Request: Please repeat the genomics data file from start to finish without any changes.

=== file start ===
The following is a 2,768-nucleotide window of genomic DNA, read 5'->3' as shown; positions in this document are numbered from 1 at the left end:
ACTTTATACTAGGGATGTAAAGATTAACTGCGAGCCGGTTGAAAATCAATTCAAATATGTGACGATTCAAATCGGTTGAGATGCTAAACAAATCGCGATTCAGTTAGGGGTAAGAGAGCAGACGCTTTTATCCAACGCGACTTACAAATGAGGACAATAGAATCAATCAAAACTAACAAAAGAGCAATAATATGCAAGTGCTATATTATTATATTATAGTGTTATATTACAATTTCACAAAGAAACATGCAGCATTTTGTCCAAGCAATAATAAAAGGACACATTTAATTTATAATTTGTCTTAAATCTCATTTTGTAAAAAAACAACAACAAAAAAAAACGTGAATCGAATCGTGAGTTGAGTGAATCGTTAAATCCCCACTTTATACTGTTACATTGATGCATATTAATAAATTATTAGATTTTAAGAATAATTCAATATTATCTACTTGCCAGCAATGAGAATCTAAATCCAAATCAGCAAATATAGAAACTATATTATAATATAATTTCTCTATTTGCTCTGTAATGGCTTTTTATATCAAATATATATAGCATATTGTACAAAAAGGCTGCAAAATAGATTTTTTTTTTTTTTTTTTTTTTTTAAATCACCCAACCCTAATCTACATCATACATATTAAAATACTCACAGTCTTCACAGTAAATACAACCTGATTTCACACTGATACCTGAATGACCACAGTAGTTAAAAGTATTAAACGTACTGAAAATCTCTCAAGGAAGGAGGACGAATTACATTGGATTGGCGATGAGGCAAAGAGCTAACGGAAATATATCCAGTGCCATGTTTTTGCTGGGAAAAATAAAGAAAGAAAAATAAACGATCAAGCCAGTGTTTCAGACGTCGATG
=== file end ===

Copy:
The following is a 2,768-nucleotide window of genomic DNA, read 5'->3' as shown; positions in this document are numbered from 1 at the left end:
ACTTTATACTAGGGATGTAAAGATTAACTGCGAGCCGGTTGAAAATCAATTCAAATATGTGACGATTCAAATCGGTTGAGATGCTAAACAAATCGCGATTCAGTTAGGGGTAAGAGAGCAGACGCTTTTATCCAACGCGACTTACAAATGAGGACAATAGAATCAATCAAAACTAACAAAAGAGCAATAATATGCAAGTGCTATATTATTATATTATAGTGTTATATTACAATTTCACAAAGAAACATGCAGCATTTTGTCCAAGCAATAATAAAAGGACACATTTAATTTATAATTTGTCTTAAATCTCATTTTGTAAAAAAACAACAACAAAAAAAAACGTGAATCGAATCGTGAGTTGAGTGAATCGTTAAATCCCCACTTTATACTGTTACATTGATGCATATTAATAAATTATTAGATTTTAAGAATAATTCAATATTATCTACTTGCCAGCAATGAGAATCTAAATCCAAATCAGCAAATATAGAAACTATATTATAATATAATTTCTCTATTTGCTCTGTAATGGCTTTTTATATCAAATATATATAGCATATTGTACAAAAAGGCTGCAAAATAGATTTTTTTTTTTTTTTTTTTTTTTTAAATCACCCAACCCTAATCTACATCATACATATTAAAATACTCACAGTCTTCACAGTAAATACAACCTGATTTCACACTGATACCTGAATGACCACAGTAGTTAAAAGTATTAAACGTACTGAAAATCTCTCAAGGAAGGAGGACGAATTACATTGGATTGGCGATGAGGCAAAGAGCTAACGGAAATATATCCAGTGCCATGTTTTTGCTGGGAAAAATAAAGAAAGAAAAATAAACGATCAAGCCAGTGTTTCAGACGTCGATG